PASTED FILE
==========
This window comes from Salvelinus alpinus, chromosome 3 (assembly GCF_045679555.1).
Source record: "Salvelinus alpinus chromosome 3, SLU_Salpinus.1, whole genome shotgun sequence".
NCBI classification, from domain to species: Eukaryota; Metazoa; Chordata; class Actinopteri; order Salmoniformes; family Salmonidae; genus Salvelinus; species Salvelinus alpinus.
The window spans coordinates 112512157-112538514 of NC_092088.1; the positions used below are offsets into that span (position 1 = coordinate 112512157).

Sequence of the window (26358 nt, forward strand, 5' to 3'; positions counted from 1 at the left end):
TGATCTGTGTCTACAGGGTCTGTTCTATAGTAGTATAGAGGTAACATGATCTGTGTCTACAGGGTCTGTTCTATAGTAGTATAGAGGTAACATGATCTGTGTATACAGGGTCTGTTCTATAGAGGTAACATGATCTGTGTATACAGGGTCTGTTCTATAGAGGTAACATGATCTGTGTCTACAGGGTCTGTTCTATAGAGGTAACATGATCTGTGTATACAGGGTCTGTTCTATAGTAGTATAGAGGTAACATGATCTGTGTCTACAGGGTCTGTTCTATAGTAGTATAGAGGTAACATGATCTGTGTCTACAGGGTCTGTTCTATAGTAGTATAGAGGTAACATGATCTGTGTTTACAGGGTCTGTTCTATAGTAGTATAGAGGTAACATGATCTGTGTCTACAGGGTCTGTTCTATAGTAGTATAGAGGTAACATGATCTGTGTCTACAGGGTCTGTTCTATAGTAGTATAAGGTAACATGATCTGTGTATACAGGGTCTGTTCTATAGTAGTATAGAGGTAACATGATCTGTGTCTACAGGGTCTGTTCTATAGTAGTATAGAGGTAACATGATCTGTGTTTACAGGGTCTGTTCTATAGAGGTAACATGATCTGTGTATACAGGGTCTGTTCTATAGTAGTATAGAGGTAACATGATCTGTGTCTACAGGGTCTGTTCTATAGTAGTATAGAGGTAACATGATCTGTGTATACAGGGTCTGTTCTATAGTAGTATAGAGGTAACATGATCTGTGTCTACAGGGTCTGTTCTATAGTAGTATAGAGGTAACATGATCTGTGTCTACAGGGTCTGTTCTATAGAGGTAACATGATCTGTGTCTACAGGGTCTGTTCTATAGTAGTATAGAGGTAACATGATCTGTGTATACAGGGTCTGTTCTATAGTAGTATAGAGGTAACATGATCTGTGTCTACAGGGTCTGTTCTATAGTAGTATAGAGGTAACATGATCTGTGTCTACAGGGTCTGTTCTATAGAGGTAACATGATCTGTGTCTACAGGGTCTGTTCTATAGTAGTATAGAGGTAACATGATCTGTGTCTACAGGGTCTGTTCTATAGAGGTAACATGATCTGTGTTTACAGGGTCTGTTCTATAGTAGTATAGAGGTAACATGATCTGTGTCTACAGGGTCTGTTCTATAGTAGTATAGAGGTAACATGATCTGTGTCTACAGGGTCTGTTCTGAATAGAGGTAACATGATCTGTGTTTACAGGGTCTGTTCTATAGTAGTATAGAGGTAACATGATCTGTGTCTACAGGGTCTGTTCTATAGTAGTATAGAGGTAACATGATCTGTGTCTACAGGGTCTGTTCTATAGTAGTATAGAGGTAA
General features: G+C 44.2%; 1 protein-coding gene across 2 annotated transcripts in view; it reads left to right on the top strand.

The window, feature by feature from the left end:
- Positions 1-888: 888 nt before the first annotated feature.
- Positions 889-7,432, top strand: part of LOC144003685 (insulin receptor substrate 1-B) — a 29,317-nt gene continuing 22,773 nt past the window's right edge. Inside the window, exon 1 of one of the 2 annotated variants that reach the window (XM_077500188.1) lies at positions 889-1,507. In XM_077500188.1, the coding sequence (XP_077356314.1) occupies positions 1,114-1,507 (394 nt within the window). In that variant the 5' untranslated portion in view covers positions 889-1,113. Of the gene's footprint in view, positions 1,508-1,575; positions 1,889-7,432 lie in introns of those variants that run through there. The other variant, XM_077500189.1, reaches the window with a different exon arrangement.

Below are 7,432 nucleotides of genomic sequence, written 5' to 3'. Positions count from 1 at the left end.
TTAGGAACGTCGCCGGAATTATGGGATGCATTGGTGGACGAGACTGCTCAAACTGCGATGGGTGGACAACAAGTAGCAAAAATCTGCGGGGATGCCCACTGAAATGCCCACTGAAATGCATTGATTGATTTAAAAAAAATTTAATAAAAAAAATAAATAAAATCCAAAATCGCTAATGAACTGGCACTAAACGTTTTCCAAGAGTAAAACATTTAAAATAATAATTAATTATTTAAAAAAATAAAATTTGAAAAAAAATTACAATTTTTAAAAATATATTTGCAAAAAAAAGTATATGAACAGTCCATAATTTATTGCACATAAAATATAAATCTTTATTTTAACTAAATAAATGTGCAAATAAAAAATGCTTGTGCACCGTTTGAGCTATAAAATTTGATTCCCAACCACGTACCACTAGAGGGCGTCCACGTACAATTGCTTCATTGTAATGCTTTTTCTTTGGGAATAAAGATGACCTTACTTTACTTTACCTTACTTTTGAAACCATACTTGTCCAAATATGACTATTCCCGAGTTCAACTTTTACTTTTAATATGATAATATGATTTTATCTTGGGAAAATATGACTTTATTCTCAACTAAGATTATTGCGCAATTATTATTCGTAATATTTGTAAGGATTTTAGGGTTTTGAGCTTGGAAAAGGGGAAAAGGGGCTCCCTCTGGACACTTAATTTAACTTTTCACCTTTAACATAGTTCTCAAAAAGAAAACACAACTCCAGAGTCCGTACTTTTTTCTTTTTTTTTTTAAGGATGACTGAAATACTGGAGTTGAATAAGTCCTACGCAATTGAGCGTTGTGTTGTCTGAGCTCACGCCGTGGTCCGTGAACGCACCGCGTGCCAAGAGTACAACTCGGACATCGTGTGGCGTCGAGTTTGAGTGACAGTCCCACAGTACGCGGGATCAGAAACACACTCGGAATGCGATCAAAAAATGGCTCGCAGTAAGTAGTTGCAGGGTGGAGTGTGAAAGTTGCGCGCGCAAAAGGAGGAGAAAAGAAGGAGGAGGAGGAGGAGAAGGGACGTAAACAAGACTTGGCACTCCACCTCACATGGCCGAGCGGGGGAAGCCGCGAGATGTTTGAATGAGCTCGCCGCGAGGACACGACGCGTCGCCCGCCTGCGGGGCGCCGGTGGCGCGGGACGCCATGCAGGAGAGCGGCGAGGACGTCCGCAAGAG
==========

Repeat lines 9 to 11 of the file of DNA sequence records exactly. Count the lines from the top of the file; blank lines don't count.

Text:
- Positions 1-888: 888 nt before the first annotated feature.
- Positions 889-7,432, top strand: part of LOC144003685 (insulin receptor substrate 1-B) — a 29,317-nt gene continuing 22,773 nt past the window's right edge. Inside the window, exon 1 of one of the 2 annotated variants that reach the window (XM_077500188.1) lies at positions 889-1,507. In XM_077500188.1, the coding sequence (XP_077356314.1) occupies positions 1,114-1,507 (394 nt within the window). In that variant the 5' untranslated portion in view covers positions 889-1,113. Of the gene's footprint in view, positions 1,508-1,575; positions 1,889-7,432 lie in introns of those variants that run through there. The other variant, XM_077500189.1, reaches the window with a different exon arrangement.

Below are 7,432 nucleotides of genomic sequence, written 5' to 3'. Positions count from 1 at the left end.